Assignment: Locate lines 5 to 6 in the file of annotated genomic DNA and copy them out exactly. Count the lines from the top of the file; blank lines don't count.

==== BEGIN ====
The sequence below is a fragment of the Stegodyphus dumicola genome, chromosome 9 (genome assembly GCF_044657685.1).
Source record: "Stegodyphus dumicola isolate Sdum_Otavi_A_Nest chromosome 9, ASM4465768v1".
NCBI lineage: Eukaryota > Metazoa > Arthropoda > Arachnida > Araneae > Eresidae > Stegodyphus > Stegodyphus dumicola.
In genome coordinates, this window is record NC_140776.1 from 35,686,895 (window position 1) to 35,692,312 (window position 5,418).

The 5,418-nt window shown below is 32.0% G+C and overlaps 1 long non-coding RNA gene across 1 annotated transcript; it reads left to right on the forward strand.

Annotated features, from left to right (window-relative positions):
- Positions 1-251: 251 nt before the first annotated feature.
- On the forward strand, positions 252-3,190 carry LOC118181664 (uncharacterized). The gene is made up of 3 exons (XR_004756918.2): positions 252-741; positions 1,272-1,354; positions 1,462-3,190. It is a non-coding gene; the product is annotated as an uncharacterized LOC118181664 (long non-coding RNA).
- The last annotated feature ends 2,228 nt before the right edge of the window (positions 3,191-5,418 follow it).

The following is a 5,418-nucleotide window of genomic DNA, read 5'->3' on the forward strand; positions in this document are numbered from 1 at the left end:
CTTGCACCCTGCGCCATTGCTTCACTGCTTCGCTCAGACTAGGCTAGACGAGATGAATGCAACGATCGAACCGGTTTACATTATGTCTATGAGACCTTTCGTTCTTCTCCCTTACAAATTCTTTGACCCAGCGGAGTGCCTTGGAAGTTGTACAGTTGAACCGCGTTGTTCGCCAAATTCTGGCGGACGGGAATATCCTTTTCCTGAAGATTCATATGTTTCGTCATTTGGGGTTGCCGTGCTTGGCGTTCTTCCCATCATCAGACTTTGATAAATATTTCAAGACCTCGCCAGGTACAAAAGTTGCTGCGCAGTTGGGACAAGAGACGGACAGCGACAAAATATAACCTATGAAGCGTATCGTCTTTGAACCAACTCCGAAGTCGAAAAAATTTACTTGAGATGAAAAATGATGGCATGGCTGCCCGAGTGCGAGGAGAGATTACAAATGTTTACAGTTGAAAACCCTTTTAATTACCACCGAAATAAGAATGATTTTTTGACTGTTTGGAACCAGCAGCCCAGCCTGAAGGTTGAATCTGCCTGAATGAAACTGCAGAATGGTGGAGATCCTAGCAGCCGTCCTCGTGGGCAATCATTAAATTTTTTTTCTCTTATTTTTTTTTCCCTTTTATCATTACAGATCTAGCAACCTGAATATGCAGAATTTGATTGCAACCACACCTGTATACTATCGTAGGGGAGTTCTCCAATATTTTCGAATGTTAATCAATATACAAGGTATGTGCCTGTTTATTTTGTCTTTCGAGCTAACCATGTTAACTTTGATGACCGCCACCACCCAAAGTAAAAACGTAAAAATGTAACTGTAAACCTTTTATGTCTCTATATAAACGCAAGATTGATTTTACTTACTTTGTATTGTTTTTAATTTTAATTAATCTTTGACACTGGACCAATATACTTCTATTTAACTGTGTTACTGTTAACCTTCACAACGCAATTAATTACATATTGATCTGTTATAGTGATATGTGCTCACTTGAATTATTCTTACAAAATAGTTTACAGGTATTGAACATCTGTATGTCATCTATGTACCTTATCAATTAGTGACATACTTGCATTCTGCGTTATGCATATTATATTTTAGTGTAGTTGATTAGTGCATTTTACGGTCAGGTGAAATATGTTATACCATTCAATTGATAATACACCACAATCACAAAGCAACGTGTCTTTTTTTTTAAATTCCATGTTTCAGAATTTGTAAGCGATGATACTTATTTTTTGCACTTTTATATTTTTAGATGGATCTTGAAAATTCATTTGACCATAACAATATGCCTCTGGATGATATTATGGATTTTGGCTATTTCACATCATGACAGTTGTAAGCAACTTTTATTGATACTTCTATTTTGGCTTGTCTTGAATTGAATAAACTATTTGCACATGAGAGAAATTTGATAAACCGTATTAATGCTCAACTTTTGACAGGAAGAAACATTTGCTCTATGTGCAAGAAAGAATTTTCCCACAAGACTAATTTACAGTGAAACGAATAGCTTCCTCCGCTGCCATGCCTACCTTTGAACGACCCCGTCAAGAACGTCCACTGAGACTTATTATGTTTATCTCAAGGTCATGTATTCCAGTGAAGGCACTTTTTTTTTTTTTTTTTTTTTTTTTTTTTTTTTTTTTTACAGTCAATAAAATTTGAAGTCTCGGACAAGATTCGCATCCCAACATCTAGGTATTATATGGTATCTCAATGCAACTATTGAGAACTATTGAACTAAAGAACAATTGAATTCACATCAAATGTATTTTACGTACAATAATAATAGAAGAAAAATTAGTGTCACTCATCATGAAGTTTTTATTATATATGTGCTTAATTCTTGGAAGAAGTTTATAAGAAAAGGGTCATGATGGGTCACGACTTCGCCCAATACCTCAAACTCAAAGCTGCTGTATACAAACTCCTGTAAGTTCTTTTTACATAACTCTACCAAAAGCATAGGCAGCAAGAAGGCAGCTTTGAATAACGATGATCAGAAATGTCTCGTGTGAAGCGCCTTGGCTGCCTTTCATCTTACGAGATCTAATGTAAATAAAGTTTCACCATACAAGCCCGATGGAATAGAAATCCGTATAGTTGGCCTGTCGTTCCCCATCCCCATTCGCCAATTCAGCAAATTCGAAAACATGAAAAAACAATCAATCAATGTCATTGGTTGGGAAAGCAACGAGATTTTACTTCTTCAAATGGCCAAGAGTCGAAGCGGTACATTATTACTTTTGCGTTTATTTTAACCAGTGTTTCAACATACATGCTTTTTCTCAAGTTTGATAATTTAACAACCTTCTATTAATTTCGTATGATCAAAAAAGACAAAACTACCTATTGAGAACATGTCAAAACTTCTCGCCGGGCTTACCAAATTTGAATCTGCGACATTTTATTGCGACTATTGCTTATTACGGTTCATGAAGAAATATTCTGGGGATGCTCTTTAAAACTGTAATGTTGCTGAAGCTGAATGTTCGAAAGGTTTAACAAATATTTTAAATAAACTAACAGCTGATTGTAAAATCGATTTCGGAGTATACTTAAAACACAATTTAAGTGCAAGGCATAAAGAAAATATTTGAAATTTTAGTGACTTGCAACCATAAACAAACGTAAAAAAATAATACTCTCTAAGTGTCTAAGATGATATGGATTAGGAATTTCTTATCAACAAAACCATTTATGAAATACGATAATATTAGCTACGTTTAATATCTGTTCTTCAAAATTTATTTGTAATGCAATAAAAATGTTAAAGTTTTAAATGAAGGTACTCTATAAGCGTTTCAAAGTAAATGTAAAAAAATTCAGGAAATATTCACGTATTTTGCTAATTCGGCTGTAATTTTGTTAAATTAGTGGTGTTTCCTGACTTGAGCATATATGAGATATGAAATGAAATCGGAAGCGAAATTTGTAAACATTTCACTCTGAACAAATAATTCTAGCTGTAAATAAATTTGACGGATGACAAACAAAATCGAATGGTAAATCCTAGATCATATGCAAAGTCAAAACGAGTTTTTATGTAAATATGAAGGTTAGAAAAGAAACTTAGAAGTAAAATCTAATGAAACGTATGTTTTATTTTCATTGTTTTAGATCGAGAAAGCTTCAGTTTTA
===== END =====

The 5,418-nt window shown below is 32.0% G+C and overlaps 1 long non-coding RNA gene across 1 annotated transcript; it reads left to right on the forward strand.

Annotated features, from left to right (window-relative positions):